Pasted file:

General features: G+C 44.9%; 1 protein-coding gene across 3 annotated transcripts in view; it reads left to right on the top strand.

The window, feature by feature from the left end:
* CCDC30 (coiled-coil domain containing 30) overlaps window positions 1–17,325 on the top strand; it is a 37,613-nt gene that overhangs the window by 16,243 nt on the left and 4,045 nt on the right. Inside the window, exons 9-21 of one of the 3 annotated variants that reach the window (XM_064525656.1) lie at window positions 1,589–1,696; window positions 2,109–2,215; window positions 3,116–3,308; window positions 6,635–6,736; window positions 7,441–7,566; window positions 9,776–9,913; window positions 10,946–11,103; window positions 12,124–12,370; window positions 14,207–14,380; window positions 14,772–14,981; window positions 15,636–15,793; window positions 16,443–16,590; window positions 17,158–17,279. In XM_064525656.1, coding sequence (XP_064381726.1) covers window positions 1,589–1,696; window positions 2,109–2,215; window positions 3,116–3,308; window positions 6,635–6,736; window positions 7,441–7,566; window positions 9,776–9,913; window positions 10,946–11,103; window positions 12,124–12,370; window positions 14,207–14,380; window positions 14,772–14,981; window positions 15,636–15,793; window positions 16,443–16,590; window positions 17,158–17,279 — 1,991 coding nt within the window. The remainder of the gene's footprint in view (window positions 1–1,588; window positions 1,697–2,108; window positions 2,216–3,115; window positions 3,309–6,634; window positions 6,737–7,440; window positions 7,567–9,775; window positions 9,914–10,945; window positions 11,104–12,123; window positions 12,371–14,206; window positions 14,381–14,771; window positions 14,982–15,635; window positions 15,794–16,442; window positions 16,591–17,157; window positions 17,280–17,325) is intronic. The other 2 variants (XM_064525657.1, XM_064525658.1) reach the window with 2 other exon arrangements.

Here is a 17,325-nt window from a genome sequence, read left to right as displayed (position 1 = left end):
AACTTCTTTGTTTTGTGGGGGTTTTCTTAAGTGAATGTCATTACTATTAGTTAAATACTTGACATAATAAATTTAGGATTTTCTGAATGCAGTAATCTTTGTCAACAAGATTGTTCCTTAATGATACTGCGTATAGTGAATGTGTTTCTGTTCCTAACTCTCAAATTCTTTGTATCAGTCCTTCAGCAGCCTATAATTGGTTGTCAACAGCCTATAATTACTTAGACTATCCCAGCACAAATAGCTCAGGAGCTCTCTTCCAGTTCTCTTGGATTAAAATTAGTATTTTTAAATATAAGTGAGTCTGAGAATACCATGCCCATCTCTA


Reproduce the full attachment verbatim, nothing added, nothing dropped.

General features: G+C 44.9%; 1 protein-coding gene across 3 annotated transcripts in view; it reads left to right on the top strand.

The window, feature by feature from the left end:
* CCDC30 (coiled-coil domain containing 30) overlaps window positions 1–17,325 on the top strand; it is a 37,613-nt gene that overhangs the window by 16,243 nt on the left and 4,045 nt on the right. Inside the window, exons 9-21 of one of the 3 annotated variants that reach the window (XM_064525656.1) lie at window positions 1,589–1,696; window positions 2,109–2,215; window positions 3,116–3,308; window positions 6,635–6,736; window positions 7,441–7,566; window positions 9,776–9,913; window positions 10,946–11,103; window positions 12,124–12,370; window positions 14,207–14,380; window positions 14,772–14,981; window positions 15,636–15,793; window positions 16,443–16,590; window positions 17,158–17,279. In XM_064525656.1, coding sequence (XP_064381726.1) covers window positions 1,589–1,696; window positions 2,109–2,215; window positions 3,116–3,308; window positions 6,635–6,736; window positions 7,441–7,566; window positions 9,776–9,913; window positions 10,946–11,103; window positions 12,124–12,370; window positions 14,207–14,380; window positions 14,772–14,981; window positions 15,636–15,793; window positions 16,443–16,590; window positions 17,158–17,279 — 1,991 coding nt within the window. The remainder of the gene's footprint in view (window positions 1–1,588; window positions 1,697–2,108; window positions 2,216–3,115; window positions 3,309–6,634; window positions 6,737–7,440; window positions 7,567–9,775; window positions 9,914–10,945; window positions 11,104–12,123; window positions 12,371–14,206; window positions 14,381–14,771; window positions 14,982–15,635; window positions 15,794–16,442; window positions 16,591–17,157; window positions 17,280–17,325) is intronic. The other 2 variants (XM_064525657.1, XM_064525658.1) reach the window with 2 other exon arrangements.

Here is a 17,325-nt window from a genome sequence, read left to right as displayed (position 1 = left end):
AACTTCTTTGTTTTGTGGGGGTTTTCTTAAGTGAATGTCATTACTATTAGTTAAATACTTGACATAATAAATTTAGGATTTTCTGAATGCAGTAATCTTTGTCAACAAGATTGTTCCTTAATGATACTGCGTATAGTGAATGTGTTTCTGTTCCTAACTCTCAAATTCTTTGTATCAGTCCTTCAGCAGCCTATAATTGGTTGTCAACAGCCTATAATTACTTAGACTATCCCAGCACAAATAGCTCAGGAGCTCTCTTCCAGTTCTCTTGGATTAAAATTAGTATTTTTAAATATAAGTGAGTCTGAGAATACCATGCCCATCTCTA